You of little faith

Read: Genesis 46-48, Matthew 14:22-36

Most of us know or have at least heard the account of Jesus walking on the water. He’d had a busy day. Lost his cousin to beheading. Healed a bunch of people. Fed a bunch of people. He needed some time alone. So he sent his disciples ahead of him across the lake in a boat. By evening, the boat was way ahead of him and a storm had blown in. So he does what any sensible person would do and walks to the boat. On the water. Eventually the men in the boat see him and, after deciding that he isn’t a ghost, Peter calls out to Jesus over the sound of the wind and waves.

“Lord, if it’s you,” Peter replied, “Tell me to come to you on the water.”

Matthew 14:28 (NIV)

Jesus does and Peter does. Of the twelve, only one decides it’s worth it to get out of the boat. He does okay for a while, but soon realises where he is, takes into account the storm around him, and begins to sink.

Matthew 14:31

We can have one of two responses to this story:

  1. Discouragement. Peter did exactly what Jesus told him to do—step out of the boat and on to the water—yet he still began to sink. This point of view would likely prevent any one or all of us from ever pursuing the miraculous. If all we’re going to do is fail, why bother, right?
  2. Encouragement. Peter did exactly what Jesus told him to do—step out of the boat and on to the water—and he did! I don’t know if Peter was brave or stupid, but whatever he was, we could use more of that in our Christian circles.

What I find most encouraging about this account is that Jesus told Peter that he had little faith. Most of us would see that as an insult, but I would take it as a compliment. If a little faith is all it took to get out of the boat to stand on the waves, I’ll start with that. Oh, that we would all have the little bit of faith Peter had. His only mistake was to take his eyes off of Jesus.

Jesus hasn’t told me to do anything like that. Oh, but he has!

I tell you the truth, anyone who has faith in me will do what I have been doing. He will do even greater things than these, because I am going to the Father. And I will do whatever you ask in my name, so that the Son may bring glory to the Father. You may ask me for anything in my name, and I will do it.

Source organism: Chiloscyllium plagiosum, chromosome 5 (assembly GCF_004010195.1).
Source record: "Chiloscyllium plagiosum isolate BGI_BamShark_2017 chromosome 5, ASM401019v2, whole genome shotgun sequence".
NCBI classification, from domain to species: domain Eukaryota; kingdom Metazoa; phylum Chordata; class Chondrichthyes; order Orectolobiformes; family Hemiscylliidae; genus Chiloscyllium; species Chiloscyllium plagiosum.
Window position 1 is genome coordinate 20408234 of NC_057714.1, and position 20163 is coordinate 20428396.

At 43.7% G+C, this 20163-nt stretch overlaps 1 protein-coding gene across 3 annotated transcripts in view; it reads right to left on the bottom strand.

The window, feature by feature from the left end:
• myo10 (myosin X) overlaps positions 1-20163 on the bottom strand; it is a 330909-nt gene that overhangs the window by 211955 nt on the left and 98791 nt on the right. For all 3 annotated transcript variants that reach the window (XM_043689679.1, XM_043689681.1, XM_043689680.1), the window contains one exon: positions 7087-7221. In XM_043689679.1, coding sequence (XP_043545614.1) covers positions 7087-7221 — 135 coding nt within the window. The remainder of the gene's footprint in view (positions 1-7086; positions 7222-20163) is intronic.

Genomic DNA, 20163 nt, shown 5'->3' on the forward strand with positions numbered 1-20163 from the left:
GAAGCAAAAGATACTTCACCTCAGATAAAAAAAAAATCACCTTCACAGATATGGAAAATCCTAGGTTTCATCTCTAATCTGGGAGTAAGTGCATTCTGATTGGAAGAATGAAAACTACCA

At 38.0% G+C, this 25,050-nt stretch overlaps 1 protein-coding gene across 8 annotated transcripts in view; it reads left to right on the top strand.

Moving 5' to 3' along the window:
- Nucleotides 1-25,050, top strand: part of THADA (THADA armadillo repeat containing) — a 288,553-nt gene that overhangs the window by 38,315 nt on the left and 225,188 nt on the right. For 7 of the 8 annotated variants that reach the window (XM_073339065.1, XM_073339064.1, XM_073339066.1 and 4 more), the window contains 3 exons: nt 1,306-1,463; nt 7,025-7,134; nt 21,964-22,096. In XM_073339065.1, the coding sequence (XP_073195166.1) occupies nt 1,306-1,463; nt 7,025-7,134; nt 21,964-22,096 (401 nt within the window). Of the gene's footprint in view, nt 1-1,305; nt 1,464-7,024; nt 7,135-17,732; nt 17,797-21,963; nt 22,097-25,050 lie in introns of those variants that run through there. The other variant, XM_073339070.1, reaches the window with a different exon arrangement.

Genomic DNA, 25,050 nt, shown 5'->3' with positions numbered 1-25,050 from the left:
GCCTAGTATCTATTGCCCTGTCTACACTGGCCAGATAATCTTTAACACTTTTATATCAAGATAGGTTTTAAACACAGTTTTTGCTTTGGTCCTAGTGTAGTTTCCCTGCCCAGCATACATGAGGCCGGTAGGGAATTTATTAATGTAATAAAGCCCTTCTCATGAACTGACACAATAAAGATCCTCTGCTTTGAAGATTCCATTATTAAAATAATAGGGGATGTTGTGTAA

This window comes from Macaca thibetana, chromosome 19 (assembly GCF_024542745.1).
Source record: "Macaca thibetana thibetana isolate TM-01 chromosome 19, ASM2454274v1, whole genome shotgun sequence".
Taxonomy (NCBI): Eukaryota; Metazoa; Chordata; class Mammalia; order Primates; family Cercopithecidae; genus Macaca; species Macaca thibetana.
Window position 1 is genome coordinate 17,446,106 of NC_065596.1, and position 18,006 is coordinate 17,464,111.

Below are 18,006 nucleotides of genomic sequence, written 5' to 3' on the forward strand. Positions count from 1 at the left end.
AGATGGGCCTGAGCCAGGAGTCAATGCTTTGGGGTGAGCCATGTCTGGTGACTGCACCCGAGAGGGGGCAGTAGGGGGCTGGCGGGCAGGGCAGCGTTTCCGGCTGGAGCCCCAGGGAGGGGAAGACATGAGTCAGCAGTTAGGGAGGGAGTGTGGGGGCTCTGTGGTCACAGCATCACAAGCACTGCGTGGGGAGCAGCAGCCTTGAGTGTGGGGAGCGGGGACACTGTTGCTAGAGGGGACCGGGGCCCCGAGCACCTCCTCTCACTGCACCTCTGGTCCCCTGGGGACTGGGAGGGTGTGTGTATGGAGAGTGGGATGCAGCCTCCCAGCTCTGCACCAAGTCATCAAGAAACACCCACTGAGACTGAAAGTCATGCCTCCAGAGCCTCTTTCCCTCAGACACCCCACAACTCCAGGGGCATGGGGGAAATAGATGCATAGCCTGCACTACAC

John 14:12-14 (NIV)

Every miracle Jesus performed while he walked the earth is an example for us. Through our faith in him, we should be doing what what he did and even greater. Even if your faith is only enough to get you out of the boat, it’s a start. And once you start, don’t take your eyes off of the One who called out.

It’s okay to be of little faith—to begin with. Don’t let one failure stop you from getting out of the boat again and again. Keep your eyes on Jesus and soon, you’ll be living on the water.

Not in it

“Go out and stand before me on the mountain,” The Lord told him. And as Elijah stood there, the Lord passed by, and a mighty windstorm hit the mountain. It was a such a terrible blast that the rocks were torn loose, but the Lord was not in the wind. After the wind there was an earthquake, but the Lord was not in the earthquake. And after the earthquake there was a fire, but the Lord was not in the fire. And after the fire there was the sound of a gentle whisper.

1 Kings 19:11-12 (NLT)

How often do we look for God in the storm, the quake, and the fire? He can and has appeared in those things, but He also comes in a gentle whisper. Too often, we get so caught up in watching for the big and loud that we completely miss out on the soft and quiet. On a daily basis, we’re so surrounded by sound we would never hear a whisper unless we were intent on doing so. Yet Elijah heard it—even after the noise of the storm, the quake, and the fire died down. With all that noise ringing in his ears, he would have had to be listening closely to hear the gentle whisper.

It wasn’t just that Elijah was listening for the whisper, he’d put himself in a place to do so. I’ve seen people stumble into church fifteen minutes late, frazzled by the effort it took just to get there, and then walk out in a huff because they didn’t get what they wanted from God.

Prior to the mountain, Elijah was on the run. Jezebel had made a solid threat to end his life, so he, like any other sane man, ran from the crazy lady. He planned to die in the wilderness, but God had other plans and sent an angel to feed him.

Then the angel of the Lord came again and touched him and said, “Get up and eat some more, for there is a long journey ahead of you.”

So he got up and ate and drank, and the food gave him enough strength to travel forty days and forty nights to Mount Sinai, the mountain of God.

1 Kings 19:7-8 (NLT)

Elijah’s mountaintop experience didn’t just happen. He wasn’t taking a scenic hike when God just decided to interrupt him. He was there on purpose. It took him forty days and forty nights to get there. We act like God should shower great blessings on us just because we managed to make it to church before the service ended and here, Elijah travelled for forty days and nights on two meals.

It doesn’t take any effort at all on God’s part to reach us no matter where we are, but I firmly believe that He is looking for great effort on our part to reach Him where He is. Our response to Him is often akin to Elijah had he politely declined the food and water the angel brought to him. No thanks, I’d rather die in the wilderness than eat this miraculous food because I know God will ask me to do something I’m probably not willing to put in the effort to do.